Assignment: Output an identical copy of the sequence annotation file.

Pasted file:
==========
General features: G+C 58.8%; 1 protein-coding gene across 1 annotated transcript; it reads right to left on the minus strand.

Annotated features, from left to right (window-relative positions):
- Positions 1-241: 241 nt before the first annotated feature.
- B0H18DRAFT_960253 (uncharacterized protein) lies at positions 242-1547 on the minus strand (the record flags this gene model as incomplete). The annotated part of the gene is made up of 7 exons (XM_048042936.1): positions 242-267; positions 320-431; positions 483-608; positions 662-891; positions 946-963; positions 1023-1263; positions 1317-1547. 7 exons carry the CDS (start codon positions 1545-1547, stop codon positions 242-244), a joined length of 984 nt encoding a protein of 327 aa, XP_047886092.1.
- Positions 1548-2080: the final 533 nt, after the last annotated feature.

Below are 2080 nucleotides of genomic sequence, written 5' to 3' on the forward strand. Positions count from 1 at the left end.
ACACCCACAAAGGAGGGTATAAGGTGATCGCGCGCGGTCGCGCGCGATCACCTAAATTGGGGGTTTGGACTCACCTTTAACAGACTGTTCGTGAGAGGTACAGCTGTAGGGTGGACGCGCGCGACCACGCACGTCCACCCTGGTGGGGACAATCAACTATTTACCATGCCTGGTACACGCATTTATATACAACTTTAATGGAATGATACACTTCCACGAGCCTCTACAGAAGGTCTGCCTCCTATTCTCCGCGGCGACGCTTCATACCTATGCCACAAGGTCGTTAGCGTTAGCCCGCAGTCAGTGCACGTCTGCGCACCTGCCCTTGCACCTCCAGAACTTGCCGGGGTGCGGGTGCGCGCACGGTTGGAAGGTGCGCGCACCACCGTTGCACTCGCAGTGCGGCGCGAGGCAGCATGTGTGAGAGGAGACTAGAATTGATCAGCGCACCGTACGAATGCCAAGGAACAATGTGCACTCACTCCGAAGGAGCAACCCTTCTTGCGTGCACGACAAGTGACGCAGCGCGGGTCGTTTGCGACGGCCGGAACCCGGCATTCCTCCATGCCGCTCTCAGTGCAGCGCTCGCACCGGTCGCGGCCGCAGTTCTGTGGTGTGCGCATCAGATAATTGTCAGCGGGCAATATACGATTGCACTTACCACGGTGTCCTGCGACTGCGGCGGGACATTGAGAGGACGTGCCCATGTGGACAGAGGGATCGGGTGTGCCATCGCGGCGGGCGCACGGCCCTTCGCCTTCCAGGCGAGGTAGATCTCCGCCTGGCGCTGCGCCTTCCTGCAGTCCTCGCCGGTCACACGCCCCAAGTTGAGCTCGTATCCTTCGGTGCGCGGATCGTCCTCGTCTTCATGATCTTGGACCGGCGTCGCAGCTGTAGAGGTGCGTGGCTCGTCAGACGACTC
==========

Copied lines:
General features: G+C 58.8%; 1 protein-coding gene across 1 annotated transcript; it reads right to left on the minus strand.

Annotated features, from left to right (window-relative positions):
- Positions 1-241: 241 nt before the first annotated feature.
- B0H18DRAFT_960253 (uncharacterized protein) lies at positions 242-1547 on the minus strand (the record flags this gene model as incomplete). The annotated part of the gene is made up of 7 exons (XM_048042936.1): positions 242-267; positions 320-431; positions 483-608; positions 662-891; positions 946-963; positions 1023-1263; positions 1317-1547. 7 exons carry the CDS (start codon positions 1545-1547, stop codon positions 242-244), a joined length of 984 nt encoding a protein of 327 aa, XP_047886092.1.
- Positions 1548-2080: the final 533 nt, after the last annotated feature.

Below are 2080 nucleotides of genomic sequence, written 5' to 3' on the forward strand. Positions count from 1 at the left end.
ACACCCACAAAGGAGGGTATAAGGTGATCGCGCGCGGTCGCGCGCGATCACCTAAATTGGGGGTTTGGACTCACCTTTAACAGACTGTTCGTGAGAGGTACAGCTGTAGGGTGGACGCGCGCGACCACGCACGTCCACCCTGGTGGGGACAATCAACTATTTACCATGCCTGGTACACGCATTTATATACAACTTTAATGGAATGATACACTTCCACGAGCCTCTACAGAAGGTCTGCCTCCTATTCTCCGCGGCGACGCTTCATACCTATGCCACAAGGTCGTTAGCGTTAGCCCGCAGTCAGTGCACGTCTGCGCACCTGCCCTTGCACCTCCAGAACTTGCCGGGGTGCGGGTGCGCGCACGGTTGGAAGGTGCGCGCACCACCGTTGCACTCGCAGTGCGGCGCGAGGCAGCATGTGTGAGAGGAGACTAGAATTGATCAGCGCACCGTACGAATGCCAAGGAACAATGTGCACTCACTCCGAAGGAGCAACCCTTCTTGCGTGCACGACAAGTGACGCAGCGCGGGTCGTTTGCGACGGCCGGAACCCGGCATTCCTCCATGCCGCTCTCAGTGCAGCGCTCGCACCGGTCGCGGCCGCAGTTCTGTGGTGTGCGCATCAGATAATTGTCAGCGGGCAATATACGATTGCACTTACCACGGTGTCCTGCGACTGCGGCGGGACATTGAGAGGACGTGCCCATGTGGACAGAGGGATCGGGTGTGCCATCGCGGCGGGCGCACGGCCCTTCGCCTTCCAGGCGAGGTAGATCTCCGCCTGGCGCTGCGCCTTCCTGCAGTCCTCGCCGGTCACACGCCCCAAGTTGAGCTCGTATCCTTCGGTGCGCGGATCGTCCTCGTCTTCATGATCTTGGACCGGCGTCGCAGCTGTAGAGGTGCGTGGCTCGTCAGACGACTC